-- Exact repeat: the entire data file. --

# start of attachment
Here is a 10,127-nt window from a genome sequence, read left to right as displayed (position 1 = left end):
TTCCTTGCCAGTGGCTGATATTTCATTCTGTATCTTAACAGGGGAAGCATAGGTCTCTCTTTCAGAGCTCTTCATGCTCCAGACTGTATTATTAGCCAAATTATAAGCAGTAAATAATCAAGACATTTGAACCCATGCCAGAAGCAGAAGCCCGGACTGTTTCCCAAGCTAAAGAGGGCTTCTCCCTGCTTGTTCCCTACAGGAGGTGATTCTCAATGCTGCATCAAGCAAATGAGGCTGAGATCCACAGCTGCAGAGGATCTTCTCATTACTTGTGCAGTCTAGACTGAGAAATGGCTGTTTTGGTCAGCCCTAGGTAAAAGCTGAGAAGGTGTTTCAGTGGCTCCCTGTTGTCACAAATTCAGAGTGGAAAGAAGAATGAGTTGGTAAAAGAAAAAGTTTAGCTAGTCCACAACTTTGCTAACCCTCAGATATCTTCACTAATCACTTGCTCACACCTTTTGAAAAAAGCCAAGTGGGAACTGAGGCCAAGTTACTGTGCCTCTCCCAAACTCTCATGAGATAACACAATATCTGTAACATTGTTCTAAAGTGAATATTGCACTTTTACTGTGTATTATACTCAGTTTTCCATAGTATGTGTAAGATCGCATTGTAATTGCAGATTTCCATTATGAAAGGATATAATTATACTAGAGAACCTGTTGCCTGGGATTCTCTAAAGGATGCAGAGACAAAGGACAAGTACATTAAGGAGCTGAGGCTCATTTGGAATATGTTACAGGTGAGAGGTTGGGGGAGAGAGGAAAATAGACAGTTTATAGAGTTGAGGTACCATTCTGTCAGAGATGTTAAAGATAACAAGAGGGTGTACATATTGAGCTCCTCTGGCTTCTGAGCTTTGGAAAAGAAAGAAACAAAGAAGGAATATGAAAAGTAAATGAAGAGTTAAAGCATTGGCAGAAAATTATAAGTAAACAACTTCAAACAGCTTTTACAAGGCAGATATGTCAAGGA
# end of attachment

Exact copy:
Here is a 10,127-nt window from a genome sequence, read left to right as displayed (position 1 = left end):
TTCCTTGCCAGTGGCTGATATTTCATTCTGTATCTTAACAGGGGAAGCATAGGTCTCTCTTTCAGAGCTCTTCATGCTCCAGACTGTATTATTAGCCAAATTATAAGCAGTAAATAATCAAGACATTTGAACCCATGCCAGAAGCAGAAGCCCGGACTGTTTCCCAAGCTAAAGAGGGCTTCTCCCTGCTTGTTCCCTACAGGAGGTGATTCTCAATGCTGCATCAAGCAAATGAGGCTGAGATCCACAGCTGCAGAGGATCTTCTCATTACTTGTGCAGTCTAGACTGAGAAATGGCTGTTTTGGTCAGCCCTAGGTAAAAGCTGAGAAGGTGTTTCAGTGGCTCCCTGTTGTCACAAATTCAGAGTGGAAAGAAGAATGAGTTGGTAAAAGAAAAAGTTTAGCTAGTCCACAACTTTGCTAACCCTCAGATATCTTCACTAATCACTTGCTCACACCTTTTGAAAAAAGCCAAGTGGGAACTGAGGCCAAGTTACTGTGCCTCTCCCAAACTCTCATGAGATAACACAATATCTGTAACATTGTTCTAAAGTGAATATTGCACTTTTACTGTGTATTATACTCAGTTTTCCATAGTATGTGTAAGATCGCATTGTAATTGCAGATTTCCATTATGAAAGGATATAATTATACTAGAGAACCTGTTGCCTGGGATTCTCTAAAGGATGCAGAGACAAAGGACAAGTACATTAAGGAGCTGAGGCTCATTTGGAATATGTTACAGGTGAGAGGTTGGGGGAGAGAGGAAAATAGACAGTTTATAGAGTTGAGGTACCATTCTGTCAGAGATGTTAAAGATAACAAGAGGGTGTACATATTGAGCTCCTCTGGCTTCTGAGCTTTGGAAAAGAAAGAAACAAAGAAGGAATATGAAAAGTAAATGAAGAGTTAAAGCATTGGCAGAAAATTATAAGTAAACAACTTCAAACAGCTTTTACAAGGCAGATATGTCAAGGA